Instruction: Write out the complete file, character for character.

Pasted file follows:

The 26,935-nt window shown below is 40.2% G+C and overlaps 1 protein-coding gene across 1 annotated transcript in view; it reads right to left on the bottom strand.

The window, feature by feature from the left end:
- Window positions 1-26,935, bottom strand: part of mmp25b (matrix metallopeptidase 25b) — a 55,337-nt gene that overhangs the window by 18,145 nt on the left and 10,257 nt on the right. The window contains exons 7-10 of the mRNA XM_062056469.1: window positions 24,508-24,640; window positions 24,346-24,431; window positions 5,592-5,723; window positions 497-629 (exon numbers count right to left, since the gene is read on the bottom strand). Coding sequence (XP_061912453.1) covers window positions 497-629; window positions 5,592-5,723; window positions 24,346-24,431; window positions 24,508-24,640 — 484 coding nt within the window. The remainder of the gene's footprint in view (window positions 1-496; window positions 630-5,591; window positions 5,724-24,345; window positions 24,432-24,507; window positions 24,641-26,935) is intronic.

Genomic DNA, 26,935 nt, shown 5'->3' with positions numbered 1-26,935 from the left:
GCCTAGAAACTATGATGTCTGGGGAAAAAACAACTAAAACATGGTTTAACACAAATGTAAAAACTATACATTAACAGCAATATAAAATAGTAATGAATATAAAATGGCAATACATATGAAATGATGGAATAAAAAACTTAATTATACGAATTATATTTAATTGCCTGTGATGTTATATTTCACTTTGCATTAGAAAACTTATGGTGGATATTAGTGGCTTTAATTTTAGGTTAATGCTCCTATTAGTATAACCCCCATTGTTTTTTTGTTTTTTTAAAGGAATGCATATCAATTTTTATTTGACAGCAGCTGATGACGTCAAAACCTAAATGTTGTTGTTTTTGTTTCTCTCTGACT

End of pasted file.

The 26,935-nt window shown below is 40.2% G+C and overlaps 1 protein-coding gene across 1 annotated transcript in view; it reads right to left on the bottom strand.

The window, feature by feature from the left end:
- Window positions 1-26,935, bottom strand: part of mmp25b (matrix metallopeptidase 25b) — a 55,337-nt gene that overhangs the window by 18,145 nt on the left and 10,257 nt on the right. The window contains exons 7-10 of the mRNA XM_062056469.1: window positions 24,508-24,640; window positions 24,346-24,431; window positions 5,592-5,723; window positions 497-629 (exon numbers count right to left, since the gene is read on the bottom strand). Coding sequence (XP_061912453.1) covers window positions 497-629; window positions 5,592-5,723; window positions 24,346-24,431; window positions 24,508-24,640 — 484 coding nt within the window. The remainder of the gene's footprint in view (window positions 1-496; window positions 630-5,591; window positions 5,724-24,345; window positions 24,432-24,507; window positions 24,641-26,935) is intronic.

Genomic DNA, 26,935 nt, shown 5'->3' with positions numbered 1-26,935 from the left:
GCCTAGAAACTATGATGTCTGGGGAAAAAACAACTAAAACATGGTTTAACACAAATGTAAAAACTATACATTAACAGCAATATAAAATAGTAATGAATATAAAATGGCAATACATATGAAATGATGGAATAAAAAACTTAATTATACGAATTATATTTAATTGCCTGTGATGTTATATTTCACTTTGCATTAGAAAACTTATGGTGGATATTAGTGGCTTTAATTTTAGGTTAATGCTCCTATTAGTATAACCCCCATTGTTTTTTTGTTTTTTTAAAGGAATGCATATCAATTTTTATTTGACAGCAGCTGATGACGTCAAAACCTAAATGTTGTTGTTTTTGTTTCTCTCTGACT